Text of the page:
Sun Ra finds a new planet, decides to bring over some Black people. He appears in the 1940’s as stage pianist “Sunny Ray,” playing futuristic jazz piano to the annoyance of the patrons (the Back to the Future of its time). Some sort of interdimensional devil finds him, and challenges him to card games in the middle of the desert.

Somehow I thought this movie was a concert/rock doc, but it’s not a doc of any sort. Ra ends up in present-day California and observes all kinds of dickish behavior. He is kidnapped by NASA agents, who tie him up and torture him by playing him “Dixie” in headphones, until he’s rescued by young men who were earlier arguing about whether Sun Ra was selling out by releasing his music on LPs. There’s a sidetrack where the (white/racist) NASA guys beat up some prostitutes, a running joke where the devil-man has two naked women and his crony gets excited only to be kicked out so the devil can have both women for himself, and at the end, one of the young men sacrifices himself to save Sun Ra from an assassin, then all the decent(ish) Black people are raptured away to Ra’s planet before Earth explodes.

The youth of today:

The wikis say Ra made his own edit, 20 minutes shorter, cutting out the blaxploition stuff, which would probably be for the best. No info on the director… cowriter Josh Smith’s other credit is a G-rated family movie about a kid’s baby seal. Devil-man (Ashley Clark called him a “megapimp”) is Ray Johnson, who showed up 15 years later in a previously unheard-of TV version of The Bourne Identity, and his hanger-on is Chris Brooks, who played both Hieronymus Bosch and Jesus Christ in his short career. But that’s all if you believe IMDB credits, which are often bunk. I see a John and a Chris, a Johnson and a Smith – these are all generic pseudonyms, since this movie was clearly made by aliens from the future.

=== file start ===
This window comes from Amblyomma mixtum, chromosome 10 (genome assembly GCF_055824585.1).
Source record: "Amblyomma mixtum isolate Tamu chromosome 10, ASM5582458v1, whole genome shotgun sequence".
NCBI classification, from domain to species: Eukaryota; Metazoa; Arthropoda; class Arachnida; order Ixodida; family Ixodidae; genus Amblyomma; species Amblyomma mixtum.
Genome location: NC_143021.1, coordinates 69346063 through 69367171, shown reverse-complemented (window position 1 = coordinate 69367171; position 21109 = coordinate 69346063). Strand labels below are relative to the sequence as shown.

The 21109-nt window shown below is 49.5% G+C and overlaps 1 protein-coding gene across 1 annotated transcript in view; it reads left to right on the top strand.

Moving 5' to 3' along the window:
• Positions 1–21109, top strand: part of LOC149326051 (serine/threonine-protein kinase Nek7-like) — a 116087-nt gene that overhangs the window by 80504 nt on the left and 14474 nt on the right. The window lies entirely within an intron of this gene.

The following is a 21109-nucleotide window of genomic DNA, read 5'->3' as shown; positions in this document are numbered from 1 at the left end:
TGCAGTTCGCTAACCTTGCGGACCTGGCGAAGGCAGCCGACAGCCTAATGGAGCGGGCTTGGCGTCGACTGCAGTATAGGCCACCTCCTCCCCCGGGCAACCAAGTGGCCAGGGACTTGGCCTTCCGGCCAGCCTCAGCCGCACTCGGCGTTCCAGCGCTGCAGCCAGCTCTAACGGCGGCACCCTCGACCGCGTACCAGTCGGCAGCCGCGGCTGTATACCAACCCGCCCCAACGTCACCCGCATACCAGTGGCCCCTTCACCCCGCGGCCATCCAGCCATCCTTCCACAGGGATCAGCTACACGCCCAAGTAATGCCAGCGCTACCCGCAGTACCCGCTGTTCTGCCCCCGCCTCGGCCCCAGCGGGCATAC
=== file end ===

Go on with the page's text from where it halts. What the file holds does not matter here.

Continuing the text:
One more Criterion musical watched after last month‘s spree, and this one has the most interesting story. Envisioned as an On The Town sequel with Gene Kelly, but Sinatra and Munshin got replaced by Michael Kidd (choreographer of Seven Brides) as a short burger chef and Dan Dailey (Ethel Merman’s partner in There’s No Business) as a tall corporate sadsack. The three play war buddies who promise to reunite after ten years, and they come through but don’t like each other/themselves much anymore. Through Dan’s advertising job their story catches the attention of Cyd Charisse (her boxing-ring song is the best scene), who tricks them into appearing on live TV with overbearing host Dolores Gray (Kismet the same year). The show coincides with boxing promoter Gene Kelly’s ambush by some gangsters angry that he has messed up their fixed fights, the cameras catch the ensuing brawl and confession, and the guys realize that they still like each other/themselves as long as violence is involved. A drunken dance with trashcan-lid shoes goes on for hours, and Kelly shows up Melvin with a roller skate dance where you can tell the skates aren’t locked.

Named after the song, for some reason, since mostly it’s a Christmas movie – a semi-remake of The Shop Around the Corner, with Van Johnson as the insensitive lunk. Tom Hanks and Jimmy Stewart are extremely likeable actors, offsetting the insensitivity of their character, but here the producers were mostly focused on finding excuses for Judy Garland to sing old-fashioned songs, so they changed the shop to a music store, hired a bunch of comedians for the support roles, and accidentally cast a lunk to play the lunk.